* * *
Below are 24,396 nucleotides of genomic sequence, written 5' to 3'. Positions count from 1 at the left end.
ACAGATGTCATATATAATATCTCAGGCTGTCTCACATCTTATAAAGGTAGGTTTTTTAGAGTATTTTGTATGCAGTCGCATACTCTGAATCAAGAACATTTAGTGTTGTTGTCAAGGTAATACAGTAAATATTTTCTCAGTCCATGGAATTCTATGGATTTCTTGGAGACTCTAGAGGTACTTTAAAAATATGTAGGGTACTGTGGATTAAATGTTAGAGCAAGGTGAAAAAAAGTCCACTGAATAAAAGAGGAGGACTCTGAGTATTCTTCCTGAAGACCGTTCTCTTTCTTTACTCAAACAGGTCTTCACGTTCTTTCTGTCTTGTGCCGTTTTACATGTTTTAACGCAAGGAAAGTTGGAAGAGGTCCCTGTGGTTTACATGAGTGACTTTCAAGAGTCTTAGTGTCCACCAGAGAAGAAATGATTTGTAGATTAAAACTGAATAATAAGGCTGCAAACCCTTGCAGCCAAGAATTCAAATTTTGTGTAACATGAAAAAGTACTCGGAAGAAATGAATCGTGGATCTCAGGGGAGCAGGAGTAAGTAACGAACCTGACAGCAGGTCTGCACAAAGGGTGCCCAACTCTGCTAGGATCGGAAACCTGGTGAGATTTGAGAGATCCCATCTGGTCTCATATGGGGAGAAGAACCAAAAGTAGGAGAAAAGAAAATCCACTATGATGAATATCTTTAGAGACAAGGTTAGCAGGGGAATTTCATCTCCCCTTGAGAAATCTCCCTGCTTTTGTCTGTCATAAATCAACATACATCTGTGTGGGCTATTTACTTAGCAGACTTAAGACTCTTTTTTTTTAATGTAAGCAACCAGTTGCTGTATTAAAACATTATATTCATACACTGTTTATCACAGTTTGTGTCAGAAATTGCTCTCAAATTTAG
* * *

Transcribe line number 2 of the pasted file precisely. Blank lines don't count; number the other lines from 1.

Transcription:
ACAGATGTCATATATAATATCTCAGGCTGTCTCACATCTTATAAAGGTAGGTTTTTTAGAGTATTTTGTATGCAGTCGCATACTCTGAATCAAGAACATTTAGTGTTGTTGTCAAGGTAATACAGTAAATATTTTCTCAGTCCATGGAATTCTATGGATTTCTTGGAGACTCTAGAGGTACTTTAAAAATATGTAGGGTACTGTGGATTAAATGTTAGAGCAAGGTGAAAAAAAGTCCACTGAATAAAAGAGGAGGACTCTGAGTATTCTTCCTGAAGACCGTTCTCTTTCTTTACTCAAACAGGTCTTCACGTTCTTTCTGTCTTGTGCCGTTTTACATGTTTTAACGCAAGGAAAGTTGGAAGAGGTCCCTGTGGTTTACATGAGTGACTTTCAAGAGTCTTAGTGTCCACCAGAGAAGAAATGATTTGTAGATTAAAACTGAATAATAAGGCTGCAAACCCTTGCAGCCAAGAATTCAAATTTTGTGTAACATGAAAAAGTACTCGGAAGAAATGAATCGTGGATCTCAGGGGAGCAGGAGTAAGTAACGAACCTGACAGCAGGTCTGCACAAAGGGTGCCCAACTCTGCTAGGATCGGAAACCTGGTGAGATTTGAGAGATCCCATCTGGTCTCATATGGGGAGAAGAACCAAAAGTAGGAGAAAAGAAAATCCACTATGATGAATATCTTTAGAGACAAGGTTAGCAGGGGAATTTCATCTCCCCTTGAGAAATCTCCCTGCTTTTGTCTGTCATAAATCAACATACATCTGTGTGGGCTATTTACTTAGCAGACTTAAGACTCTTTTTTTTTAATGTAAGCAACCAGTTGCTGTATTAAAACATTATATTCATACACTGTTTATCACAGTTTGTGTCAGAAATTGCTCTCAAATTTAG